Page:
Well, I guess it was management in a way, but it still retained appraisal as its main focus and technique. It has been a while since I have looked at these kinds of “performance management systems” but I sure do not like how they took a good concept of working to make the environment more productive and obliterated it with the much-disliked appraisal metaphor.

My company will always be, Performance Management Company even though many people will not understand that it is about people and performance, engagement and best practices, feedback systems and innovation.

Ah well…  Think I should rename it? Something like

  • Games and Frames
  • The Square Wheels Company
  • The Round Wheels Company
  • Teambuilding Games and Square Wheels Company
  • Scott Simmerman & Associates (how awful is that!)

Nah. Just remember that MY understanding of Performance Management isn’t what they think it is!

Have fun out there.

The Benefits of Telecommuting and working from home

I was one of those “early adapters” of a home-based business and still remember a bunch of us at a conference program I led laughing about how many of us put something like “Suite 101” on our business cards and letterhead (yeah, those sure are two old concepts, business cards and letterhead, huh?).

Home businesses were most definitely NOT a cool thing in those days and we wanted to hide it from people, thus pretend that we were in an office business. It has been so long ago that I am not even sure what year I moved from a rented office to the office in my house (built as a library, with paneling and built-in shelves and all that). Maybe 1998 or something like that?

But working from home did make good sense, and it still makes good sense.

At that conference, I presented a paper called, “Working Home, Selling Globally” — I posted that up in another blog if you want to take a look at those thoughts and even download a paper. Many different factors converged to make it more and more doable over the past 10 years.

I just now saw a post on telecommuting that I wanted to share, since I think that this concept is making more and more sense and the numbers and data that support improvements in work productivity, health, and business-related factors, along with the most certain impacts on family and time and lifestyle also make good sense.


See the post and information here:  http://www.smartplanet.com/blog/bulletin/the-benefits-of-telecommuting/3294

That post makes key points like:

Although half of the employees in the U.S. have the option of working from home part of the time, only one in ten opt to telecommute or work remotely. We’ve already heard that remote workers are more engaged and more productive, and that commuting costs almost $1000 per month. But in case those aren’t enough reasons to drive home the advantages of telecommuting, the infographic (by carinsurance.org) below nicely lays out and reinforces information we already know, including benefits such as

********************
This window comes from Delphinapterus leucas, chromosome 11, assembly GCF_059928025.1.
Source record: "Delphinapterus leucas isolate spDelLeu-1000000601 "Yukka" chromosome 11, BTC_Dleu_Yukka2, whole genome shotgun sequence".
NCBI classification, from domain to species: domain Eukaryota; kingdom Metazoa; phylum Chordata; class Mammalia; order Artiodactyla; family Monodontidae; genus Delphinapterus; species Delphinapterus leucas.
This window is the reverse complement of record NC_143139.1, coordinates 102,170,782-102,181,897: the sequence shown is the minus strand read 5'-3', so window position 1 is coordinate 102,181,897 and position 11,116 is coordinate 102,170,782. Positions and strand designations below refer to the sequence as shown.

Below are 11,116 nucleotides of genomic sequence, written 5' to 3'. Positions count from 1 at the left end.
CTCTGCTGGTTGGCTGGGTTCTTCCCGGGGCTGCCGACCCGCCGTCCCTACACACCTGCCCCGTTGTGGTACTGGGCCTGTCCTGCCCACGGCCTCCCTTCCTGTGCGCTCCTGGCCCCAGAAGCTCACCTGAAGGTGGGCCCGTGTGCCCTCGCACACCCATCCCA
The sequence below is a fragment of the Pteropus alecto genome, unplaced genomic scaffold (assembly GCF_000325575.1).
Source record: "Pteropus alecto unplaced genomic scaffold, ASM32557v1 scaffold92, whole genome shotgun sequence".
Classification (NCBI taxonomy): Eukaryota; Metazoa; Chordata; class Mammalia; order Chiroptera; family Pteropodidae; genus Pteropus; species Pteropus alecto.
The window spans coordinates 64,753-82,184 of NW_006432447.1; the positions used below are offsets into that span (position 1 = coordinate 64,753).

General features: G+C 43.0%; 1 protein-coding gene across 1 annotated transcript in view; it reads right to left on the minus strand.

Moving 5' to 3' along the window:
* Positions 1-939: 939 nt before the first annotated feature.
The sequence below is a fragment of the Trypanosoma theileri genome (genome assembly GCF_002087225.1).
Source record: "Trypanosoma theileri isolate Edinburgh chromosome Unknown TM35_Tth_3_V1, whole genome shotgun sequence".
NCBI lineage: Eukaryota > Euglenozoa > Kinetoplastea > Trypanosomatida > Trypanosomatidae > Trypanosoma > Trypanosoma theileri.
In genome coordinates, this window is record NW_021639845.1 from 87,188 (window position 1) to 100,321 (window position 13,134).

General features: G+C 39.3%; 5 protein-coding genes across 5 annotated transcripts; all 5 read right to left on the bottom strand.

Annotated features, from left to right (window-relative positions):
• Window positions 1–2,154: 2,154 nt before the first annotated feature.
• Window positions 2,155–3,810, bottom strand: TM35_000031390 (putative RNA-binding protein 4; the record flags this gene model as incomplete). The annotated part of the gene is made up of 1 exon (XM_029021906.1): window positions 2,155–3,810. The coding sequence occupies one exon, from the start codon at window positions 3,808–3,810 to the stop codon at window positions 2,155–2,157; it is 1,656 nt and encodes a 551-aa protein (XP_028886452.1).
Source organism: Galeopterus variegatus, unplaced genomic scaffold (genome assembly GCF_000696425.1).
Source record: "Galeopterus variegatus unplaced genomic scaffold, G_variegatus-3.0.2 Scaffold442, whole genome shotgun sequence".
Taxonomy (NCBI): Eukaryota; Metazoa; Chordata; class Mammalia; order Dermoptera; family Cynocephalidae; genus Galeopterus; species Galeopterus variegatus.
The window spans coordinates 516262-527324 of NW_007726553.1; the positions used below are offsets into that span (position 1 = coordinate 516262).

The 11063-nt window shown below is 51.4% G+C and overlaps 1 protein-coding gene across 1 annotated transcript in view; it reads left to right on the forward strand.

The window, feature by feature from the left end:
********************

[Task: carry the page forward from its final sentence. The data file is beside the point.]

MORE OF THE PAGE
• Reducing consumption of oil and reduced greenhouse gas emissions
  • Recovering 109 hours per year per typical worker with a 25 minute commute

and goes on about all the benefits.

Hope you find it interesting and can make the case to your employer, if that is the situation.

—————————

As an addendum to this, Marissa Mayer at Yahoo has just slammed the door on their people’s abilities to work at home. She made this decision relying on data that seemed to indicate that her organization had productivity difficulties in the way that they were managing their people, that there were not enough management and supervision and that many people were taking advantage of the situation.

The most enlightening comments were these:

“The employees at Yahoo are thrilled,” says one source close to the company. “There isn’t massive uprising. The truth is, they’ve all been pissed off that people haven’t been working.”

THOSE comments reinforce my thinking that most people DO want to do a good job and that many of the good and average workers are frustrated with no one addressing performance problems. There are few secrets in big organizations and most people could probably tell  you who was taking advantage of things. My guess is that, in a few months, people will be back to working flexibly and will be satisfied that the abuses were handled effectively.

There are way too many advantages to working remotely. But like any other workplace situation, it does need to be managed!

————————

And here is another update, a bit more unnerving. With different kinds of sensors, it is possible for companies to track people working at a workplace or even at home. We’ve been doing it with truck drivers and delivery people for a few years, using GPS to track the time and location of vehicles, speed, delivery time on site, and even lunch. GPS can be useful for plotting driving directions to optimize speed and minimize distance.

But now we take monitoring to the workplace.

Sensors are now tracking office productivity

Not only are businesses turning to big data to improve the customer experience, they’re using it to improve office productivity.